Changes in Housekeeping Raise Communication Issues Within Department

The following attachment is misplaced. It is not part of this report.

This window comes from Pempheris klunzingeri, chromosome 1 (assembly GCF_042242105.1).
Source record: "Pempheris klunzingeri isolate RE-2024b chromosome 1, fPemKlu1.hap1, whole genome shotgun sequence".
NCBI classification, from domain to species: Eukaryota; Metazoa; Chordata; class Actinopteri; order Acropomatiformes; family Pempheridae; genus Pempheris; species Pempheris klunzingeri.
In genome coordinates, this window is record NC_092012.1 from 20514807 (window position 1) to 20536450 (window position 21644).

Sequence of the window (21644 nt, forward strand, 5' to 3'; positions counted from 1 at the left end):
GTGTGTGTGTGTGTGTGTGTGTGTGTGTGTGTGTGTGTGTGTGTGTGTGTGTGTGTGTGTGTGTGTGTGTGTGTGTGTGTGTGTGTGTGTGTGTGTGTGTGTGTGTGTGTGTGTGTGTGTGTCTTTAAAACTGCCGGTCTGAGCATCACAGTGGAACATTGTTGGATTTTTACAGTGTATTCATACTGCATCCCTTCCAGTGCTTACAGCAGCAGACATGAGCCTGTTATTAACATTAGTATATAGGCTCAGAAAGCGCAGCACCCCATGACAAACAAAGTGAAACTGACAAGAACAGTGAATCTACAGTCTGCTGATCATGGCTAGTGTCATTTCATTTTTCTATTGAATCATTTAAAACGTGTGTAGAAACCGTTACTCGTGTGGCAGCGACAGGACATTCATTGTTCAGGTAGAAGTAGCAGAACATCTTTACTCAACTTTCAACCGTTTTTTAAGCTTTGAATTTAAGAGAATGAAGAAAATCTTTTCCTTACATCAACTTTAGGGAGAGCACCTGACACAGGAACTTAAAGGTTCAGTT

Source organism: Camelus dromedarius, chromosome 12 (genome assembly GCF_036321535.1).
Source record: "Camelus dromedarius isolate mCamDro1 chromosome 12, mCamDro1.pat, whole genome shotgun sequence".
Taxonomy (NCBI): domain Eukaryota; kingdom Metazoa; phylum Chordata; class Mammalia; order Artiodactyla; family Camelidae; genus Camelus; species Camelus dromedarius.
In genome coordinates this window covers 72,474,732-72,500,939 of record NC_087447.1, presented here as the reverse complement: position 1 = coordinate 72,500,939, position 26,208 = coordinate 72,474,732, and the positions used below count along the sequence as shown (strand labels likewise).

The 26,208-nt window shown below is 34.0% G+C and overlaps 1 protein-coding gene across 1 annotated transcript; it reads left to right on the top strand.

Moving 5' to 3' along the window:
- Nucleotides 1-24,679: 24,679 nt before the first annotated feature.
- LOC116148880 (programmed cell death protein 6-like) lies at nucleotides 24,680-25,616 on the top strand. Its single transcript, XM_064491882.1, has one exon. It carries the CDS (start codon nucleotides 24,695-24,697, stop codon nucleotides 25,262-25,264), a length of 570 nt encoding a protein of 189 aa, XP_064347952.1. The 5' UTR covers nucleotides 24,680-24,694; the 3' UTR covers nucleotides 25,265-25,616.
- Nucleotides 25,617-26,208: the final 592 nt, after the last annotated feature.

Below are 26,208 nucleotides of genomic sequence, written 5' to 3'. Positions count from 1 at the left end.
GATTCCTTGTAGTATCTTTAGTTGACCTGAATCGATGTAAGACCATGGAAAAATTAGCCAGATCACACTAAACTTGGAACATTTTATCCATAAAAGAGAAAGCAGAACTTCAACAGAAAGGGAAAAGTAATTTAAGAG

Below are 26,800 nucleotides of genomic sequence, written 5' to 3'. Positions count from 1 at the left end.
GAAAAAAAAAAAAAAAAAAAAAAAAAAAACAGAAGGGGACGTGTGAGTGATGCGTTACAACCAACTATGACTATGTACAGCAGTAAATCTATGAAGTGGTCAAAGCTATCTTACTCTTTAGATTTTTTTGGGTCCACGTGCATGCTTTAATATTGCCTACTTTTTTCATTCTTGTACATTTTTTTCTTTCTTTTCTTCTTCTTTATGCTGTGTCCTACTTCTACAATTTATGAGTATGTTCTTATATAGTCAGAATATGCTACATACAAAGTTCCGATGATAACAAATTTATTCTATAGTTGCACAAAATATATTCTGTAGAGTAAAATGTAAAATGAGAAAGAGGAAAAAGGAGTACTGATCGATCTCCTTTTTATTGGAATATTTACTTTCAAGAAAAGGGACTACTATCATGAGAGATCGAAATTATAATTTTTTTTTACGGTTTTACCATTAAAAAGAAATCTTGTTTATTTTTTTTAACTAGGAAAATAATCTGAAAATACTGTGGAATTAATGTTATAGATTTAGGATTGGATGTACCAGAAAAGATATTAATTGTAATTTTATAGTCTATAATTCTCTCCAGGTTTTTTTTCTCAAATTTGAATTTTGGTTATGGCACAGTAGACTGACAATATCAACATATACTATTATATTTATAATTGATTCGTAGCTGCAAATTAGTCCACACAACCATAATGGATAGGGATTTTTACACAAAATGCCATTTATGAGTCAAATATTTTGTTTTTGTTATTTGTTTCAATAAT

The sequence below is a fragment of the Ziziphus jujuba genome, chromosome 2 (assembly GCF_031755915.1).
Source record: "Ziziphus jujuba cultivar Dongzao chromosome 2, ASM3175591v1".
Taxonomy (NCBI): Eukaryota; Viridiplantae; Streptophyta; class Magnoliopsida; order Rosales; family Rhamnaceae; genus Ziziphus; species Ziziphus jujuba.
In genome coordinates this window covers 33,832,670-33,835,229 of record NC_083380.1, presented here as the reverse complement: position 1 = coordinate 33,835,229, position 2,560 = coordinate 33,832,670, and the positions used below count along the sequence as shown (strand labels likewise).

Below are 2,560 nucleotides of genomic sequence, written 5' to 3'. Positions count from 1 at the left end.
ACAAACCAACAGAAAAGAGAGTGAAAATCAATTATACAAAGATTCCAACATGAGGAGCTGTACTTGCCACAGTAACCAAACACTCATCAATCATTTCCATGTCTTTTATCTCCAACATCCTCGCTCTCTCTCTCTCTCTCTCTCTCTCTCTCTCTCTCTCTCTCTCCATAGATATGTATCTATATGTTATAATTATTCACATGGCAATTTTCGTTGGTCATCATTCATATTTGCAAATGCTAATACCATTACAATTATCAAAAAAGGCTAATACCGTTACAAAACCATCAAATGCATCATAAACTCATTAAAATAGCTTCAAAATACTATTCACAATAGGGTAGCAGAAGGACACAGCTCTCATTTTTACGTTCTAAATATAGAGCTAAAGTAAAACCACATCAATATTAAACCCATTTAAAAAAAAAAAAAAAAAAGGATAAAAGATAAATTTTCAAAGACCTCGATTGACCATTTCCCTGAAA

Amid the climate of economic uncertainty, the Pomona College community has begun to reexamine the position of staff on campus. Student groups and faculty committees have voiced concerns over the treatment and representation of staff at the college, while the administration is in the process of adjusting to a smaller workforce.The first major change is the number of total housekeeping staff. According to Brenda Rushforth, Pomona Assistant Vice President of Human Resources, there are currently five vacant full-time housekeeper positions, two of which were vacated as part of the voluntary early retirement program offered last summer. Five other housekeepers participated in the voluntary early retirement program during the summer, but were replaced by new hires taken from the pool of employees working in the college’s on-call program. There was also one on-call worker who took a full-time position at the college, but then left, and two more on-call workers who were not offered full-time positions at the college, despite being active members of the workforce. Finally, there were two other on-call housekeepers who were temporary staff, and had not worked at the college for any significant number of hours.According to 2005-06 data from a group of 19 comparable liberal arts colleges, Pomona had the second highest level of housekeeping and custodial staff at about 4.2 staff per 10,000 square feet of space, compared to the average staffing level 3.0 staff per 10,000 square feet across this set of institutions.“[The data] gives us confidence that a reduced level of staffing can, if deployed properly, provide safe and effective housekeeping services on our campus,” Pomona Vice President and Treasurer Karen Sisson said in an e-mail to The Student Life.To address the reductions in housekeeping staff, the administration proposed a team system plan that would strive to meet the needs of the community while maintaining some of the existing housekeeping structure.“One [goal] was to create a more equitable workload with standard functions that staff performed on a daily basis,” said Pomona Director of Facilities and Campus Services Bob Robinson. “The secondary goal was to maintain the community feel…meaning we didn’t want to take all the housekeepers and shake them all up and assign them different areas because they made relationships and have working chemistry with particular faculty and staff in their building. So we wanted to maintain those friendships.”In this new plan, housekeeping staff would be grouped together in teams of three housekeepers, who would be responsible for generally three buildings. For the first several hours of their shift, each housekeeper would perform a series of standard tasks in their primary (individually assigned) buildings. After completing these initial tasks in the morning, the group would come together as a team to accomplish the cleaning goals for the three buildings in the group throughout the day. A set-up crew would also be created to set up campus events and assignments separate from those in residence dorms and buildings.This is in contrast to the older system in which housekeepers were each assigned one primary building to maintain during their entire work shift. There were concerns about inequitable workloads that this system created due to the large variations in the square footage and cleaning requirements from building to building. Also, the lack of a set-up crew reduced efficiency, as housekeepers were sometimes called away from their areas to set up campus events, leaving their building unattended.With the new system, an attempt has been made to standardize work distribution by considering not only square footage, but also the frequency of the tasks performed. A color-coded chart has been provided to workers to indicate what work needs to be done on a daily, weekly, and monthly basis.“So it’s not that their workload has increased—it hasn’t,” Robinson said. “It’s been a combination of square footage and frequency.”The new teams system is not yet a campus-wide program, but has been implemented on a rolling basis. All residential hall areas are now under the new system, and according to Sisson, the overall feedback from supervisors and housekeeping staff has been positive.Kristen McCoy, the lead building attendant of residential halls, said the transition for the residential housekeeping crew has been difficult, but they have been handling it well.“I think that there are some kinks to be worked out, and I have to praise my team—they’ve jumped in with both feet and taken a good attitude and are doing the best they can,” McCoy said.A residential housekeeper, who asked to remain anonymous, said the change to a teams system has been hard.“At the beginning, the first couple weeks, it was very hard. It was for me, very frustrating,” the housekeeper said. “I was used to working alone and it was so nice, honestly. Personally, I thought it was too much, and second, to work with a team, sometimes it’s hard to get along with the others.”Another housekeeping employee who asked to remain anonymous suggested that the workload is harder when workers are sick.“We get the same assignments, even if two [take the day] off,” the employee said. “If one calls off, the other two, they have to clean up all of the common areas. If there are two, that one person is only going to be [doing basic clean up]. They are not going to be able to clean all of the common areas, so then one person [still] has to cover all the areas.”Housekeepers have mixed reactions about the communication between administration, supervisors, and housekeeping staff regarding the new system.One housekeeper said that the supervisors and administration have been very receptive to feedback.“I talked to some of them, especially with Bob Robinson, and he asked me ‘how do I feel?,’” the housekeeper said. “And so that made me feel very comfortable. It’s like okay, you are concerned about how do I feel now as a team, and I told him honestly what had happened to me. And he [said] that he and everyone are accepting, or they are listening for suggestions.”Another employee, however, felt that it was difficult to receive responses from the administration.“We have been talking to the leads, and we don’t hear any more feedback,” the housekeeper said. “Maybe the best way to help us is to make a meeting with Bob, Margie, HR, and all the co-workers.”At this time, only one academic area—consisting of Carnegie, Thatcher, and the Cottages—is currently employing the new system, though another is set to transition soon.“Because [residential and academic housekeeping] are two different types of cleaning, we tried to roll them out in two different areas,” Robinson said. “And the academic area is the tougher one, which is surprising.”In the academic buildings, there has been some concern among housekeeping staff about the workload brought on by the new system.One employee, who asked to remain anonymous, suggested that a number of workers feel the new system has put them under a lot of stress.“A lot of people are not happy with it because they feel it’s—which it is—overload,” the employee said. “They get tired; they don’t get everything accomplished like they’re supposed to. So it’s kind of cutting corners.”The employee also questioned the ability of housekeepers to accomplish their required tasks in their primary assignment.“In the mornings, you’re in your area for so long, and after that you better help out your group,” the employee said. “So you can only do so much of your area, you can’t finish it all.”Robinson acknowledges difficulties in transitioning between systems. He said the administration is in the process of addressing them, making needed changes based on feedback.“It creates a hardship because we’re in the middle of two systems…but we’re trying to keep the groups in place so we can properly evaluate what’s going on,” Robinson said.Robinson said that the reduction in staff is one particular difficulty in having two systems simultaneously in use.“Sometimes we have staff issues—not problems, just not enough staff by doing this double system,” Robinson said. “But we feel it’s important to kind of get it right.”Robinson said that a reduction of staff has sometimes led to a decreased level of service.“Sometimes we don’t get to provide the level of cleaning we’ve developed in our standards. Sometimes we use overtime. So there’s a number of tools at our disposal,” he said.The employee also suggested that there may simply not be enough workers to complete the required tasks.“We used to have 50-some, and now it’s down to 40-some. And the [number of] buildings still keep going up and up,” the employee said. “So there’s more buildings going up, so what’s going to happen when those buildings go up? Are they gonna get more people, or are they going to do the same thing that they’re doing now, stretching us out?”Another related issue that has also caused controversy is the removal of the on-call system in the housekeeping structure.Previously, on-call workers were called in to temporarily fill in during workers’ absences. However, a number of on-call employees were called back to Pomona on a regular basis.“The previous practice in housekeeping was apparently to replace any worker who called in sick, took vacation, or was out on medical leave with an ‘on-call’ worker instead of adjusting work assignments,” Sisson said in an e-mail to The Student Life. “It appears based on the number of hours worked…these workers worked very close to full-time hours.”According to Sisson, a review of payroll data for Pomona’s nine on-call workers between July 2008 and July 2009 revealed that, with one exception, all of them took on a near full-time workload.The Pomona College Staff Handbook has a policy where an on-call worker is generally not supposed to work more than 1000 hours in an anniversary year, although it does not guarantee that someone would have a status change to regular status at that time. Due to the economic situation, however, Robinson said the on-call system was no longer an option. The teams system has been designed to address the possibility of workers’ absenteeism.“Where the compensation comes in the change in staff is two-fold,” Robinson said. “One, we have that set up crew, the other thing is the relief that three people form a group.”According to the employee, some workers want the on-call system back.“We keep telling them, get the on-calls,” the employee said. “And what they’re doing is they’re cutting back—cutting back on people, cutting back on the budget. They keep saying there’s no money.”Although changes in housekeeping staff have only been in effect this year, they raise larger concerns over the representation of staff in the decision process. One such issue is that staff often do not feel comfortable speaking out.“The majority of most of them are afraid to speak out. They feel that they’ll come back at them, or get more angry at them. That’s why they haven’t really said anything,” the employee said.According to the Workers’ Support Committee (WSC), there has been a long history of intimidation, exploitation, and retaliation against employees when they have raised issues or complaints. WSC members Nick Gerber PO ’10 and Katie Duberg PO ’10 said there is also a certain disillusionment among staff about what changes the administration has historically been able to implement. This, they say, has led to their reticence to speak out now.“They’re perfectly capable,” Gerber said. “They just don’t have faith in the system and they don’t have power to get things done.”McCoy, a nine-year employee of the college, said she has heard allegations of intimidation, but was not personally aware of any cases.“Intimidation and retaliation are not really allowed,” McCoy said. “Sometimes I think it’s just a communication that was missed.”McCoy blamed language barriers for occasional miscommunications she has had with some workers. She does not speak Spanish, while some employees have difficulty expressing their concerns in English. However, she said it has not been a significant problem, as building attendants were willing to translate and the former head housekeeping supervisor handled private matters.Both Sisson and Robinson acknowledge a history of anecdotes from workers who claim to have been intimidated or retaliated against. However, they have also tried to take a role in changing staff perceptions of bureaucracy that have been in place for many years.“I guess I’m fighting a history here,” Robinson said. “You hear different stories…but what we’ve tried to create on all levels is an open, transparent environment where the staff feel comfortable talking to their supervisors. And if they don’t feel comfortable talking to their supervisors, they can talk to that person’s supervisor. Is there a reticence to actually believe that on our part? I imagine there is, and the only thing I say to staff, is that I understand you might be reticent or a little hesitant about that, but I understand that it’s going to take time, and that I also understand that our actions have to speak louder than our words.”History professor Helena Wall, who has talked to a number of housekeepers, has also expressed concern about staff not having a mechanism to voice their concerns.“I have some concerns about this current plan and the changes and the way it has been implemented, but I actually have a bigger concern—its long term,” Wall said. “It’s about there being no real mechanism or structure for staff in general, but in this case the housekeepers, to be represented, or to be able to express their views in a way that protects their confidentiality.”Wall said that although students and faculty are protected in a number of ways, housekeeping, grounds, and dining hall staff are often left vulnerable.“I think there is no question that they are the most vulnerable, and they always are,” Wall said. “But of course these are bad times, this is not a good time to get in the face of your superior and risk your job.”Wall suggested that the executive committee appoint a committee of a couple of faculty and a couple of staff to talk to the housekeepers-one-on-one, and in confidence.“What I find frustrating is that it’s hard to get information,” Wall said. “Staff council can’t even do surveys of the staff on particular things. How are we supposed to hear from the housekeepers, and how are the housekeepers supposed to feel comfortable expressing their concerns if they have them?”Robinson said he communicates regularly with his staff and supervisors.“I’m out and about,” Robinson said. “And I talk to housekeepers, I talk to groundsmen, and I talk to our maintenance guys. Every day. And I think they understand where I’m coming from, but again [they’re] always a little hesitant, so [they] have to see what [I’m] all about.”Sisson said she has heard about intimidation tactics from students, but nothing tangible that she and her administration can directly address.“One of the frustrations among my staff is that we hear, through the Workers’ Support Committee, is that people feel intimidated or they feel like if they say anything they’ll be retaliated against, but we’re not given any specifics,” Sisson said. “I’m trying to be as open as I can. I’m trying to be as available as I can be to let people know they should feel free to even walk through the door here. But I can’t make people come to me.”Wall said that she feels the “open door policy,” as it has been called, is not adequate to address workers’ concerns.“A lot of this stuff is subtle, some of it is personal, and maybe it is just a few isolated cases,” Wall said. “What I would want more than anything else as I said is a mechanism, and a way to get more comprehensive information, because I don’t think that an administrator simply saying that they can talk to us if they have a problem—I don’t think that’s good enough.”One housekeeping employee has voiced similar sentiments and a frustration with the rigidity of the system.“What good is the open door policy if you always have to go through the chain of command?” the employee said.Sisson feels improvement has been made with the new additions to administration but acknowledges perceptions may be slower to change.“I think we’ve made some strides, but also again, when people who have lived and worked in environment for a long time and they’re used to that kind of environment it’s sometimes hard to see the changes that are there,” Sisson said.One way the administration is addressing the issue of the hesitance of employees to speak out about their concerns is by openly encouraging direct feedback from the staff.“I think that’s how a good, healthy workplace works—that is the people who are doing the work are the most likely to know how to do it better …you want to get feedback from them,” Sisson said.At the suggestions of two staff workers, Robinson is currently developing a staff council to create a space where grounds, housekeeping, maintenance, and dining hall workers can feel more comfortable in expressing their concerns. Robinson hopes to establish this council and have its first meeting as early as January.“Essentially, we’re going to have staff from housekeeping, dining, grounds, maintenance…come together and sit down and talk about issues that affect the work force on a daily basis,” Robinson said.Robinson hopes the council meeting will serve as a medium to discuss workloads, issues within the residence and academic buildings, and efficiencies within the department. He sees it being an opportunity to test out ideas or roll out thoughts and get their feedback on programs. He also hopes the council will be a medium to provide information about opportunities and benefits available to them as staff that he feels are not utilized enough“What we’re looking at is a broad range of opportunity to kind of enhance the quality of life of our staff,” Robinson said of the council. “I know it’s going to be difficult, it’s a pretty ambitious program in my mind.”For workers who have expressed concerns to Workers’ Support Committee in confidentiality, Sisson has asked the committee to take certain steps if a safety concern or other issue has come to their attention. First, if it is a safety concern, the worker should let either she, Robinson, or Pomona Assistant Director of Campus Services Margie McKenna know about the situation. She said workers do not necessarily need to come forward—though that would be preferable—and that if they are comfortable, they can just write it down, even in Spanish. This way it can be directly addressed by the administration. If the issue does not concern safety—such as issues of too much work, a team member, or even a student or staff member in their building—then Workers’ Support Committee should ask the worker to talk to one of the administration. If they do not feel comfortable with that, then a member of Workers’ Support Committee should accompany them so that the administration can hear about the situation directly.Sisson’s request to the Workers’ Support Committee is in response to frustrations the administration had in dealing with some of their concerns that have been vague for confidentiality reasons. While Sisson said she would like to address these concerns, she feels powerless without adequate knowledge.“One of the problems with the dialogue that’s going on now is that myself, and Bob Robinson, and Margie McKenna are hearing from students who are speaking on behalf of workers but we’re not hearing directly from the workers,” Sisson said. “So whether it’s a fear of intimidation or whether a worker has said something to a student asking for confidentiality, the worker is never identified and the specific situation is never identified. So you can imagine if you don’t have the facts of the situation it’s very hard to address it.”In the past two weeks, there has also been a vacancy in housekeeping management. Head housekeeping supervisor Sandra Seisdedos has terminated her employment with the college after about nine years. It is not clear whether she quit or was asked to leave, and Sisson declined to comment.Some housekeeping employees expressed their relief about the termination of her employment.“[I am] glad she left, because she was a major problem the housekeeping department got,” one employee said. “In the past it was a lot of favoritism from her, retaliation from her and favoritism from her toward other co-workers.”Another employee expressed similar sentiments.“A lot of them are hoping that things do get better,” the employee said. “To be honest, [Seisdedos] never gave me a hard time. She’s always been okay with me, but with other people, she’s given them a real hard time.”Sisson hopes that the recent changes in administration will improve the currently held perceptions some employees may have about their supervisors and the administration. She has worked at the college for one year, while Robinson has been employed for seven months.“I really hope that we can get past the history, both with the workers and with others, and people will at least give myself—I’ve been here a year, Bob has been here seven months, Margie has been here two years, we no longer have a housekeeping supervisor,” Sisson said. “Give these new people a chance. If we blow it, then call us on it. But give us a chance. As far as I’m seeing, we haven’t even been given a chance.”